No Disclaimer & Full Disclosure

No Disclaimer & Full Disclosure

 

These sage words were shared at a writing group a few years ago, and little did I know what a big impact they would have. When I work with new moms, loneliness is the shared feeling that I encounter most. Ironic indeed, now that new mothers spend 99.9% of their time with another human being. But moms want to connect with others, they want to share the big feelings, the little moments, the questions and not by someone on a phone or computer screen...someone in real life.

When I first became a mom, I found myself longing for heart to heart connection, too. Funny enough, I started making excuses that actually kept me feeling lonely by keeping people away...maybe some of these disclaimers sound familiar to you, too.

“The house is a mess.”
“My baby is really cranky
“I'm a wreck.”
“I haven't showered in days.”
“My baby is having an off day.”
“I don't have any food to offer you.”

All of these disclaimers are really barriers to connection.

 

If I committed to Full Disclosure, it may have sounded more like this:

“I feel ashamed that I can't manage to keep my house tidy and care for myself and my baby. I don't want you to see my imperfection.”

“I have no idea why my baby is crying so much, shouldn't I know why? I don't want you to see my imperfection.”

“All of my clothes are covered in spit up, poop, blood or sweat and I don't know how to get my laundry done and care for my baby. I don't want you to see my imperfection.”

“How the hell do women find time to take a shower when my baby needs me to hold him, feed him and comfort him 24 hours a day. I don't want you to see my imperfection.”

“I have changed the baby's diaper, fed him, rocked and cuddled him but still he cries. What am I doing wrong? I don't want you to see my imperfection.”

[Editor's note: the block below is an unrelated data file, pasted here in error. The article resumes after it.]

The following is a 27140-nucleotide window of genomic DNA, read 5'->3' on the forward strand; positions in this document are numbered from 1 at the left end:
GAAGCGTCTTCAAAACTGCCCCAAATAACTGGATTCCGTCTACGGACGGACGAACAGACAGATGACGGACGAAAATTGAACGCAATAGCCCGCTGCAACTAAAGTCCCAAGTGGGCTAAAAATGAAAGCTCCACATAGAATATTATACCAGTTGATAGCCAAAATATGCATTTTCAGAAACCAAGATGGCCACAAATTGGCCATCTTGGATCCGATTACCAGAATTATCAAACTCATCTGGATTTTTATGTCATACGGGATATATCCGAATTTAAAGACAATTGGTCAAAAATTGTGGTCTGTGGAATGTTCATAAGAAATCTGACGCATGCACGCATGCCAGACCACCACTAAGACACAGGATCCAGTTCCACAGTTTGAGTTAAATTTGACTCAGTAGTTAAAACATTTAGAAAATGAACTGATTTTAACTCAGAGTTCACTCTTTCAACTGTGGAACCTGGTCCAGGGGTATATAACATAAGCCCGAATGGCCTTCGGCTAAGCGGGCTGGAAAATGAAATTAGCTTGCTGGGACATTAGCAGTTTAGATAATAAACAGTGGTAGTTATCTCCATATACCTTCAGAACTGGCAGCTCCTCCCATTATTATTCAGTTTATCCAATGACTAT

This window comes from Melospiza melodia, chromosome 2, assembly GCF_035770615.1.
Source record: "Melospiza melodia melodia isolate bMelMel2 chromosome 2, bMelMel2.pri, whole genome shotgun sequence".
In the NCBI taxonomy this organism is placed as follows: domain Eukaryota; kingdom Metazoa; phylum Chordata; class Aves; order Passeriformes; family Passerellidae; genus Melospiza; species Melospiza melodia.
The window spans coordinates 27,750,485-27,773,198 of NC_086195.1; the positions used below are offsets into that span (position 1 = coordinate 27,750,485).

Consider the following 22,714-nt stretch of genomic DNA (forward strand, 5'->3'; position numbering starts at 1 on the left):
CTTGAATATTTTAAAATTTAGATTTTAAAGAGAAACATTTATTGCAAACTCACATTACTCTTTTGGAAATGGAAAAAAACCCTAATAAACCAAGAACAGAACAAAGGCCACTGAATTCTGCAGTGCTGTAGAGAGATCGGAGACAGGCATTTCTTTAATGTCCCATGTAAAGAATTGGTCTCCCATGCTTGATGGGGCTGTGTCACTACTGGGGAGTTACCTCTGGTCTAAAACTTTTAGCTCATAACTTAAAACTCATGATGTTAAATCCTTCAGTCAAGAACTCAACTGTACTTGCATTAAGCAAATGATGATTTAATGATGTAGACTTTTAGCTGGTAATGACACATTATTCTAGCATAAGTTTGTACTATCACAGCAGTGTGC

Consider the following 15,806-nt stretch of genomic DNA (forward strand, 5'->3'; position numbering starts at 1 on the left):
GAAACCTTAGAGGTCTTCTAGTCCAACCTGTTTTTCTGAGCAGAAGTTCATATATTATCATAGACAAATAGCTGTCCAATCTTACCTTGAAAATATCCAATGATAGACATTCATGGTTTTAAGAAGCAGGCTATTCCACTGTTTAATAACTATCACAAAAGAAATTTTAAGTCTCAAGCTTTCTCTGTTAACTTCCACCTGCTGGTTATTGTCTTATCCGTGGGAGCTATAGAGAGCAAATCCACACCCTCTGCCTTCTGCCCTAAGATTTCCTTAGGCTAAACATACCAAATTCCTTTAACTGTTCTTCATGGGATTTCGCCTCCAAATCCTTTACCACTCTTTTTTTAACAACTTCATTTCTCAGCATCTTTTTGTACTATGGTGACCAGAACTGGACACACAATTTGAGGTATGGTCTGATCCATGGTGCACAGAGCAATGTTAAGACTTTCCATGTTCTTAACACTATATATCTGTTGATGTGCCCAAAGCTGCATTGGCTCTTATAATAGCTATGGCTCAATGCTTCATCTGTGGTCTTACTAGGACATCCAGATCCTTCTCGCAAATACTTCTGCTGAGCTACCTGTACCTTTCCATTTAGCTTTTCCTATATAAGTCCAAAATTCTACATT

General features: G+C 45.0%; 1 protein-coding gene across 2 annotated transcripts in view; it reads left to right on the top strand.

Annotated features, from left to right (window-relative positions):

“If you come over, I will not offer you a cup of hot tea or fresh baked gluten free muffins today. I actually thought I would be "that mom" who could. I don't want you to see my imperfection.P.S. maybe you could make me a cup of tea.”

If a friend said any of the above vulnerable statements, we would be over with an open heart in a flash. But it is so tender and hard to be seen for what we feel is "imperfect”.

I also want to be clear that I don't think that inviting in friends and supportive community is the responsibility of a new mama, it is the task of her community offer care, acknowledgement and resources.

I do, however, encourage new moms to practice the art of No Disclaimer & Full Disclosure. The ripple of heart connection and truly being seen serves the well-being of the parents, the families and the community as a whole.

If you want to learn more ways of nurturing community in the postpartum year, sign up to receive our monthly muse letter. Do you feel called to create a group for moms and babies in your neighborhood? Check out our Group Facilitator Training. 

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